I understand your concern about moisture in the crawl space. Cold air can hold less humidity than warm air. When two masses of air that have different temperatures and humidity levels meet, they have the tendancy to mix and become one temperature and humidity level. This is known as Equilibrium Relative Humidity (ErH%). This is what your vents in your crawl space does for you. By providing access of the low humidity cold air outside to the somewhat warmer and higher humid air inside the crawl space, the two masses of air will equalize. Since there is considerable more low humid cold outside than inside the crawl space, the moisture problem is eliminated. Your vents are actually there for the winter and not for the summer.
 
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Old 02-02-02, 06:59 AM
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Thanks for all the info on insulating the house floor. Now I have another question ! Should I wrap insulation around the furnace ducts in the crawl space? Would the expense of the insulation outway the savings in heat loss from the ducts?
 
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Old 02-02-02, 07:22 AM
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Insulating ductwork in crawl spaces is mandatory. You lose 2 to 3 times more heat through the ductwork than through the floor. And is probably the major cause for discomfort in the rooms above, much more so than the floor insulation. Insulating ductwork in unconditioned areas usually have a payback in considerably less than a year. Whereas the floor insulation will be 2 to 3 years.
 
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Old 02-04-02, 05:27 PM
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OK !! So now I know I need to insulate the duct work in the crawl space; but what do you suggest I use ? And is there any special instructions on doing it? Do I need to look for the R value on this insulation also? Thanks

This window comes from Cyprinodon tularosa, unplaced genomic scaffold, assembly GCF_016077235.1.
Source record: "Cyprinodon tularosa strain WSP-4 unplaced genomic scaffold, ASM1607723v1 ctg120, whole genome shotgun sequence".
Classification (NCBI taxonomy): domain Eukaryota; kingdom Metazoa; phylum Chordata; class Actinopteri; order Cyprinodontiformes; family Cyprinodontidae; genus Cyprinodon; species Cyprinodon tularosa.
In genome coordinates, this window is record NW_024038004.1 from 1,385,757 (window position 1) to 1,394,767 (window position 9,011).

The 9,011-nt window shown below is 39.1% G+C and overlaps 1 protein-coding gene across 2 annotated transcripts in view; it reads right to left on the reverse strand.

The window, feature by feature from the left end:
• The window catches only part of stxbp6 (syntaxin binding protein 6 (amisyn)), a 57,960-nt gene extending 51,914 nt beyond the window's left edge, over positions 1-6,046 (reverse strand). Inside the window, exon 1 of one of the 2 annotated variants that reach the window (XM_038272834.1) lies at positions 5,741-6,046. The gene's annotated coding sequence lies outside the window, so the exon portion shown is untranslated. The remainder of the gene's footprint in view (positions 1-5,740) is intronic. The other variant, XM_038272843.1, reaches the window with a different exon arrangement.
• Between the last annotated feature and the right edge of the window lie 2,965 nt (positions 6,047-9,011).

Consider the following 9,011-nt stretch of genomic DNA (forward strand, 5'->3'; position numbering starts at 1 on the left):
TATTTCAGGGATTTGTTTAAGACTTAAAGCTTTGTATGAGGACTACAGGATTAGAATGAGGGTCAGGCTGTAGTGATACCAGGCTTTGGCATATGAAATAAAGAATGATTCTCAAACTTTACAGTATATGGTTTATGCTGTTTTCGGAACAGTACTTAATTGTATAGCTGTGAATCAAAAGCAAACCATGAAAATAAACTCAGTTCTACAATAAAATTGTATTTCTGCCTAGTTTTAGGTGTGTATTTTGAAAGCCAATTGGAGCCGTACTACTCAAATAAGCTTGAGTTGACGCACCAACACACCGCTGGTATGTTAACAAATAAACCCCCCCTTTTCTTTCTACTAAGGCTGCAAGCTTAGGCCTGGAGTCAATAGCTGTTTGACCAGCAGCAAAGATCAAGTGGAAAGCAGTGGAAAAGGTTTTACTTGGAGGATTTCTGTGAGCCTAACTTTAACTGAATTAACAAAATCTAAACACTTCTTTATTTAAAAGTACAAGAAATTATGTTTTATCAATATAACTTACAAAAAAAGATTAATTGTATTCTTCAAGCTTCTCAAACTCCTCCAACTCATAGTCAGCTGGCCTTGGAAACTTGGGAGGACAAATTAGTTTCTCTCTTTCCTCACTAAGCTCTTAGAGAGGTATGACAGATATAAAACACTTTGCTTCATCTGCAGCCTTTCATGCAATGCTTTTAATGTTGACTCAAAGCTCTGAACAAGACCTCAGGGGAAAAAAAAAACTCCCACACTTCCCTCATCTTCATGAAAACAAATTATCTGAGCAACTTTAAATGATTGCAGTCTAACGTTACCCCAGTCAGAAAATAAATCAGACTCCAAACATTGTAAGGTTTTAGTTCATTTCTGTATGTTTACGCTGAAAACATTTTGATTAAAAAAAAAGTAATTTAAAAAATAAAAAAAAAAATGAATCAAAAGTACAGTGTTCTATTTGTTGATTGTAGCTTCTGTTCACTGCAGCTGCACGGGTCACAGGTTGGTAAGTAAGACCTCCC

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Old 02-04-02, 07:50 PM
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Duct insulation usually comes in a roll that is 1 inch thick and 18 inches wide. You wrap it around the ducts and tape the ends together. DO NOT BUY THAT STUFF WITH THE SELF ADHESIVE, it usually falls off after awhile. Wear a face mask and eye wear. There's usually a lot of dust on top of the ducts. I like doing the ends first and all the joints, they are usually the most difficult to do and if you have to make cuts to fit the duct, I'd rather do it in the middle of the duct than at one of the ends or joints. Relatively easy job, but a dirty one.
 
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Old 06-08-02, 04:53 PM
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Crawl space insulation

My house is a single story wood frame home built in 1950. I live on the far north coast of California. The house is redwood construction with the floor joists being 4X8" beams 4' OC and 2X8" T&G subfloor with 3/4" oak finish flooring. I have already installed a vapor barrier on the dirt but not sure if I need floor insulation. Even so given the construction how would I install it?

In addition to the unusual floor framing my exterior is redwood siding with 1/2" of what looks like sheet rock underneath it. Anyone ever see this before?

OT - how do you get rid of those RD special offer pop up windows?

bit